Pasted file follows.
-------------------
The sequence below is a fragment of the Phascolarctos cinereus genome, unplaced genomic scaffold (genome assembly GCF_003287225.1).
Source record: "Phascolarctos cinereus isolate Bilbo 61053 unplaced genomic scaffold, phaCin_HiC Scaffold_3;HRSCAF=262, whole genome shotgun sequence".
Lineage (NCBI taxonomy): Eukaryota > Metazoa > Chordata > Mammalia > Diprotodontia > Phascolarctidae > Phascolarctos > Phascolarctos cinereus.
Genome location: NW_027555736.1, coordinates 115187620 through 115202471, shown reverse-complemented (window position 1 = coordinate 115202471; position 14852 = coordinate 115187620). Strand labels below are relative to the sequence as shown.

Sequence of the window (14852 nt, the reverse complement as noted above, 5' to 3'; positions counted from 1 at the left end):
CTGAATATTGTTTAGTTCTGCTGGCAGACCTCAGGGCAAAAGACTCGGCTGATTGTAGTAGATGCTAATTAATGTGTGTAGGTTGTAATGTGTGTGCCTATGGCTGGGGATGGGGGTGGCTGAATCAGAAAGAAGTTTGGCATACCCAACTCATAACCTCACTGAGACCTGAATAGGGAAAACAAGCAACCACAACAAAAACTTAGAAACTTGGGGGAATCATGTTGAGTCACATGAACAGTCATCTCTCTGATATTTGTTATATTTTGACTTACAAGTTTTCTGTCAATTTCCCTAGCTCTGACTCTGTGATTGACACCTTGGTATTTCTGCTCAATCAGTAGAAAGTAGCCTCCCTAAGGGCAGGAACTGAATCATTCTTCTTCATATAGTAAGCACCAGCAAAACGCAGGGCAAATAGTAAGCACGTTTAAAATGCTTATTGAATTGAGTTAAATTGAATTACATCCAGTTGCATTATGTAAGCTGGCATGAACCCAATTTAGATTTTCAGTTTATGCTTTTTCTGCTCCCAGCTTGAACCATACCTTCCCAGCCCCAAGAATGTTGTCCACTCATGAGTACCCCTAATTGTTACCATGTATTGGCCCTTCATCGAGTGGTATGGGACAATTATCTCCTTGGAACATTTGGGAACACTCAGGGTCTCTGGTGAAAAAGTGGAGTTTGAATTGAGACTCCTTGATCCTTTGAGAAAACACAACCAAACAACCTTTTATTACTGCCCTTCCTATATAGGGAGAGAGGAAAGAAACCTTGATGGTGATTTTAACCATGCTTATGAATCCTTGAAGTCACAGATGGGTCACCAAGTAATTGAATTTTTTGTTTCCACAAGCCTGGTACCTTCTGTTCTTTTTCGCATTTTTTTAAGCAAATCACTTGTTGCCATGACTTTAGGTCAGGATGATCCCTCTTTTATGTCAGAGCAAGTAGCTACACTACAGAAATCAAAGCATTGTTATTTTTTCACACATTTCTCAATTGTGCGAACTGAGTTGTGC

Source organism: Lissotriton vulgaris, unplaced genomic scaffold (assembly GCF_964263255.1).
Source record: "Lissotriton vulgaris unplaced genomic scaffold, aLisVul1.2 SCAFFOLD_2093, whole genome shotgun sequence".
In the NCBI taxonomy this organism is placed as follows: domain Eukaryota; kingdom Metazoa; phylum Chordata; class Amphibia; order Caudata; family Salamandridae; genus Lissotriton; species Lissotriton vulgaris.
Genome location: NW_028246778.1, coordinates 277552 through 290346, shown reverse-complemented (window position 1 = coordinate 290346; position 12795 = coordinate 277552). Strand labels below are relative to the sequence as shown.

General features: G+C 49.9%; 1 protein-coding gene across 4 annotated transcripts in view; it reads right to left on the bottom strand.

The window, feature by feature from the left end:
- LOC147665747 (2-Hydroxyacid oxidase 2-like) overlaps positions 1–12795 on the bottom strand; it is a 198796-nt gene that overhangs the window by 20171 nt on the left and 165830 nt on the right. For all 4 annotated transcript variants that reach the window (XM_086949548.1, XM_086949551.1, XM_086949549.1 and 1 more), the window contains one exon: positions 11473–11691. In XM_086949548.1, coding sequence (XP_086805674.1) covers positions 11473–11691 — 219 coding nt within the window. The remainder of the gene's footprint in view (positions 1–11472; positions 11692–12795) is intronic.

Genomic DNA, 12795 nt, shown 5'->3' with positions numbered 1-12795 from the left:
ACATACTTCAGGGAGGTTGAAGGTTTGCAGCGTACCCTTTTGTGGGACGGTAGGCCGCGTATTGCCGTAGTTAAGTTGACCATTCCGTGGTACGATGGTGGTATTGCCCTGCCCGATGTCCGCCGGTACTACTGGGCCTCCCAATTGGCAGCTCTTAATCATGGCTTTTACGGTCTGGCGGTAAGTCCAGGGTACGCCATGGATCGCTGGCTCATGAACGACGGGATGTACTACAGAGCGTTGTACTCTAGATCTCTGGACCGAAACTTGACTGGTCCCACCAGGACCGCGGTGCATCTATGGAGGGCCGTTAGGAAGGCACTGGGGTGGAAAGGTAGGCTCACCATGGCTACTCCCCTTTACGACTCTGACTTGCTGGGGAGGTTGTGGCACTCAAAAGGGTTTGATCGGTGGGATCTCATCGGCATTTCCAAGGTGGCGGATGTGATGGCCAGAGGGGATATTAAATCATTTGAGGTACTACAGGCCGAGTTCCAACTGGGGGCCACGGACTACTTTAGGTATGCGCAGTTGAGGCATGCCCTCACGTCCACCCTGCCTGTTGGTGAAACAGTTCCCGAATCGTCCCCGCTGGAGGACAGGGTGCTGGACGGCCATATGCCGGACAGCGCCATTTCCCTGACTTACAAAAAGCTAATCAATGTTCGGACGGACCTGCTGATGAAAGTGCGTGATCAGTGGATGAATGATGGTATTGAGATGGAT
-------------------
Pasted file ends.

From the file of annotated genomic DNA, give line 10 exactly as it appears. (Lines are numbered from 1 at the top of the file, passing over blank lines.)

Genome location: NW_028246778.1, coordinates 277552 through 290346, shown reverse-complemented (window position 1 = coordinate 290346; position 12795 = coordinate 277552). Strand labels below are relative to the sequence as shown.